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Excerpt from islamicartsmagazine.come:

The Koski Mehmed Pasha Mosque in Mostar represents another extraordinary piece of Ottoman architecture in Bosnia and Herzegovina. Besides the Karadžoz Bey Mosque, this is the most known and most monumental mosque in Mostar.

It was built in the year of 1618/19 and represents the large construction of the classical Ottoman architecture in Bosnia and Herzegovina. Mehmed Koskija, the founder of the mosque, was the chronicler of the great vizier Lala Mehmed Sokolovic. He died in 1611, and the Koski Mehmed Pasha Mosque was finished by his brother Mahmud. Besides the mosque, he built a madrasah too.

The Koski Mehmed Pasha Mosque has a one-space floor plan with a dome. Designed in the main architecture office in Istanbul, it was built from the precisely tanned stone blocks. Its architectural design is very similar to the Karadžoz Beg Mosque, which probably served as a model. Unlike the Karadžoz Beg Mosque, the minaret of the Koski Mehmed Pasha Mosque is slightly lower, without the stalactite decoration in the area of sherefe. It has a porch with three domes, and extraordinary well-crafted mihrab and mimbar. The proportions of the Mosque are especially distinguished. The location of the Koski Mehmed Pasha Mosque is quite specific as it is placed on the cliffs of the Neretva River, in the center of the city.

Tags:   Bosnia-Herzegovina Koski Mehmed-Pasha's Mosque Places of Worship Mostar

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The Bishop's Residence in Mostar was built in the Viennese architectural style in 1906.

Tags:   Bosnia-Herzegovina Mostar **Heart Awards**

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Excerpt from Wikipedia:

Karagöz Bey Mosque is a 16th-century Ottoman mosque in the city of Mostar, Bosnia and Herzegovina.

With its big dome and high minaret it is the largest in the region.
An Arabic foundation inscription on the mosque records that it was commissioned by Mehmed Beg b. Abu al-Saʿadat’ who was a brother of a vizier in the year AH 965 (1557-58).

The mosque may have been designed by the imperial architect Mimar Sinan. It is in the form of a domed cube fronted by a double portico. The three domes of the inner portico are supported by four marble columns. The outer portico has a shed roof resting on small octagonal pillars. The large 10.65 metres (34.9 ft) dome of the mosque sits on an octagonal fenestrated drum which is supported by eight pointed arches.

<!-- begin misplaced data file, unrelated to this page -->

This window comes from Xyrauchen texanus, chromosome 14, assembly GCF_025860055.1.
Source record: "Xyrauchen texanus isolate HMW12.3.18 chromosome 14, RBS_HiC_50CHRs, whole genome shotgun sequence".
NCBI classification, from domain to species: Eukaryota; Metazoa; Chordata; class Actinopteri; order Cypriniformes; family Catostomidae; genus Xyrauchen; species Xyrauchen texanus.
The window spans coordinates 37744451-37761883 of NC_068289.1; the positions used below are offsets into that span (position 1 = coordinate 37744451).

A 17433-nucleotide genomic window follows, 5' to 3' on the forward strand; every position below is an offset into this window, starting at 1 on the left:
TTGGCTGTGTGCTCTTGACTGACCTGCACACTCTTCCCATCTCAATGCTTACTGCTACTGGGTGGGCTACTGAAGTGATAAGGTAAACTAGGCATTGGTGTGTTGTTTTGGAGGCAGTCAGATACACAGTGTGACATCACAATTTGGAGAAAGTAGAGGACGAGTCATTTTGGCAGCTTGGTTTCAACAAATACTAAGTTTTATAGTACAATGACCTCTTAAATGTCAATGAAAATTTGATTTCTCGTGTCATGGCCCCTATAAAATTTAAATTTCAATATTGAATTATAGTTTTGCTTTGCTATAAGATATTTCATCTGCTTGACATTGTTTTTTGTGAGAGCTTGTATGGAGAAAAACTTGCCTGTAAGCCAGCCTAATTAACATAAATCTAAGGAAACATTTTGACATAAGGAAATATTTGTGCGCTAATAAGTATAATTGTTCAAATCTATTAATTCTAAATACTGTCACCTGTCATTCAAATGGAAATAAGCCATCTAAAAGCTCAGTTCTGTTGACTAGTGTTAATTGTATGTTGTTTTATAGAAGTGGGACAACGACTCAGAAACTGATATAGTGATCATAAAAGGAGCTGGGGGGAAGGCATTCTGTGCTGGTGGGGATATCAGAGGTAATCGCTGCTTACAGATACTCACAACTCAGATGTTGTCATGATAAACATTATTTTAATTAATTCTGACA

The mosque was severely damaged during World War II, and faced near destruction during the Bosnian War in the early 1990s. However, Karađoz Mosque, like the rest of Mostar, underwent extensive repairs between 2002 and 2004. The mosque was completely renovated, and reopened to the public in July 2004.

Tags:   Mostar Bosnia-Herzegovina Places of Worship Karagöz Bey Mosque

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Excerpt from Wikipedia:

Stolac is a town and municipality located in Herzegovina-Neretva Canton of the Federation of Bosnia and Herzegovina, an entity of Bosnia and Herzegovina. It is located in the region of Herzegovina.

Stolac is situated in the area known as Herzegovina Humina on the tourist route crossing Herzegovina and linking the Bosnian mountainous hinterland with the coastal regions of Bosnia and Herzegovina, Dubrovnik and Montenegro. The road, running from Sarajevo via Mostar, Stolac, Ljubinje and Trebinje, enables one to reach Dubrovnik in less than 4 hours.

Thanks to the town's favourable natural environment - geological composition, contours, climate, hydrographic and vegetation - Stolac and its area have been settled since ancient times. Its rich hunting-grounds along with other natural benefits attracted prehistoric man, and later the Illyrians, Romans and Slavs, all of whom left a wealth of anthropological evidence.

Tags:   Bosnia-Herzegovina Stolac

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Excerpt from turizam.mostar.ba:

An important monument belonging to the prolific Ottoman period is the Clock Tower (Sahat Kula) standing beside the Herzegovina Museum. This square tower, dated about 1630, is 15 metres high and verbal tradition relates that it was built and commissioned by an influential lady named Fatima - Kaduna Saric. The well-known Ottoman writer and traveller Evlija Celebija wrote that the sound of its bells could be heard at a distance of three hours’ walk away. The tower suffered serious damage during the last war and was restored in 1999.

Tags:   Mostar Bosnia-Herzegovina Clock Tower Sahat Kula


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